Vingean reflection

Vinge’s Prin­ci­ple im­plies that when an agent is de­sign­ing an­other agent (or mod­ify­ing its own code), it needs to ap­prove the other agent’s de­sign with­out know­ing the other agent’s ex­act fu­ture ac­tions.

Deep Blue’s pro­gram­mers de­cided to run Deep Blue, with­out know­ing Deep Blue’s ex­act moves against Kas­parov or how Kas­parov would re­ply to each move, and with­out be­ing able to vi­su­al­ize the ex­act real-out­come in­stead. In­stead, by rea­son­ing about the way Deep Blue was search­ing through game trees, they ar­rived at a well-jus­tified but ab­stract be­lief that Deep Blue was ‘try­ing to win’ (rather than try­ing to lose) and rea­son­ing effec­tively to that end.

Vingean re­flec­tion is rea­son­ing about cog­ni­tive sys­tems, es­pe­cially cog­ni­tive sys­tems very similar to your­self (in­clud­ing your ac­tual self), un­der the con­straint that you can’t pre­dict the ex­act fu­ture out­puts. We need to make pre­dic­tions about the con­se­quence of op­er­at­ing an agent in an en­vi­ron­ment via rea­son­ing on some more ab­stract level, some­how.

In tiling agents the­ory, this ap­pears as the rule that we should talk about our suc­ces­sor’s ac­tions only in­side of quan­tifiers.

“Vingean re­flec­tion” may be a much more gen­eral is­sue in the de­sign of ad­vanced cog­ni­tive sys­tems than it might ap­pear at first glance. An agent rea­son­ing about the con­se­quences of its cur­rent code, or con­sid­er­ing what will hap­pen if it spends an­other minute think­ing, can be viewed as do­ing Vingean re­flec­tion. A re­flec­tive, self-mod­el­ing chess-player would not choose to spend an­other minute think­ing, if it thought that its fur­ther thoughts would be try­ing to lose rather than win the game—but it can’t pre­dict its own ex­act thoughts in ad­vance.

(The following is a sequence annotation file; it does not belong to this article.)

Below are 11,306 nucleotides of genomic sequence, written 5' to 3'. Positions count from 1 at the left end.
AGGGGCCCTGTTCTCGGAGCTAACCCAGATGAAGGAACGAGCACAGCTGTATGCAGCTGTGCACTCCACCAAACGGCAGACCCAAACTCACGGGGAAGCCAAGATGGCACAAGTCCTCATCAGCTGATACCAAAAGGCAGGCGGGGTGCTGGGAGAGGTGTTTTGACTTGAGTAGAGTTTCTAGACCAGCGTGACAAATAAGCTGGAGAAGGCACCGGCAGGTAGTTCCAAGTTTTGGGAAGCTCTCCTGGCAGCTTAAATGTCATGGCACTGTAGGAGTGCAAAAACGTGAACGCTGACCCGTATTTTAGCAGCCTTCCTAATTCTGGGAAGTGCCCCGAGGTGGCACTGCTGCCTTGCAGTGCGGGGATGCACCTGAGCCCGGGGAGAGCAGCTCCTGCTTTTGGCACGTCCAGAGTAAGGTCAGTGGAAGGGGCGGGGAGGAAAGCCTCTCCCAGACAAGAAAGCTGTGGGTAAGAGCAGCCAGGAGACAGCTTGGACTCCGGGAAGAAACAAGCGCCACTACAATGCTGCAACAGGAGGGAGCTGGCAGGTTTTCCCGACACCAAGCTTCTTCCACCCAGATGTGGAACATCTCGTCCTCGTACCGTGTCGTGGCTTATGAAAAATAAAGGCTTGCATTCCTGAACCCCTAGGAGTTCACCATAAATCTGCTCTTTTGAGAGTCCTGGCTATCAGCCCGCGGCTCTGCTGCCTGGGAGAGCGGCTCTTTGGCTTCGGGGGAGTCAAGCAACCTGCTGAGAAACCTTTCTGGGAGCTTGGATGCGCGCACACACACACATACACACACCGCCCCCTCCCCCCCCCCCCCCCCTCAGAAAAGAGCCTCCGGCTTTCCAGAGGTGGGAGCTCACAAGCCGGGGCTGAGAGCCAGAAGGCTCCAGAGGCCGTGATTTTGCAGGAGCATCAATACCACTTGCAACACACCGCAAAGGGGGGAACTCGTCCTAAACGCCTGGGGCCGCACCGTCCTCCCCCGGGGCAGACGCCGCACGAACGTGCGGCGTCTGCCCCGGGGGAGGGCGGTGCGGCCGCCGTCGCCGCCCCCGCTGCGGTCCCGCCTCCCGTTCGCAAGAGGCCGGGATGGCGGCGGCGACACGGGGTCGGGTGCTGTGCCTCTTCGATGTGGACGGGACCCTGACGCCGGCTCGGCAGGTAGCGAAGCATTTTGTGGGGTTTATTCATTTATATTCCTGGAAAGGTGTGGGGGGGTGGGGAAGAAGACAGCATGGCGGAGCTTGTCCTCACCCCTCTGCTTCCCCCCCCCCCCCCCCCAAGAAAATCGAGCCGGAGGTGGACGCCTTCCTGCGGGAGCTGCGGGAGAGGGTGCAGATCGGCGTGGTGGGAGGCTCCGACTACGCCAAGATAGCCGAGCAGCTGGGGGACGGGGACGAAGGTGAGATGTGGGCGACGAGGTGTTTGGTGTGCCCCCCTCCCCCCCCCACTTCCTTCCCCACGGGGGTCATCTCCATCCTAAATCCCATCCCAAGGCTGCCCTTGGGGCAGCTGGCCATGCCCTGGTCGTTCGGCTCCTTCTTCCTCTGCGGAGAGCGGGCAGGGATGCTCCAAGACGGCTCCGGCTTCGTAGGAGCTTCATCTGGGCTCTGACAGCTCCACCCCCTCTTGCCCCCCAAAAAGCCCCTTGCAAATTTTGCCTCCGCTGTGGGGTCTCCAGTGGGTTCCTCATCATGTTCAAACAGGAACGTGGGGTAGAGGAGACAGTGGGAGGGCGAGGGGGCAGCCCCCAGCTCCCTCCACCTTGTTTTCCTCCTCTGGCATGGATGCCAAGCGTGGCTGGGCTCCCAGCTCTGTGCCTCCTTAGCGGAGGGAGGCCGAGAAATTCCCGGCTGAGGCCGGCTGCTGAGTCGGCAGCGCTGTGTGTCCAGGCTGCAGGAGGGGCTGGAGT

Vingean re­flec­tion can also be seen as the study of how a given agent wants think­ing to oc­cur in cog­ni­tive com­pu­ta­tions, which may be im­por­tantly differ­ent from how the agent cur­rently thinks. If these two co­in­cide, we say the agent is re­flec­tively sta­ble.

Tiling agents the­ory is presently the main line of re­search try­ing to slowly get started on for­mal­iz­ing Vingean re­flec­tion and re­flec­tive sta­bil­ity.

Fur­ther read­ing:

Children:

  • Vinge's Principle

    An agent build­ing an­other agent must usu­ally ap­prove its de­sign with­out know­ing the agent’s ex­act policy choices.

  • Reflective stability

    Want­ing to think the way you cur­rently think, build­ing other agents and self-mod­ifi­ca­tions that think the same way.

  • Tiling agents theory

    The the­ory of self-mod­ify­ing agents that build suc­ces­sors that are very similar to them­selves, like re­peat­ing tiles on a tes­se­lated plane.

  • Reflective consistency

    A de­ci­sion sys­tem is re­flec­tively con­sis­tent if it can ap­prove of it­self, or ap­prove the con­struc­tion of similar de­ci­sion sys­tems (as well as per­haps ap­prov­ing other de­ci­sion sys­tems too).

Parents:

  • AI alignment

    The great civ­i­liza­tional prob­lem of cre­at­ing ar­tifi­cially in­tel­li­gent com­puter sys­tems such that run­ning them is a good idea.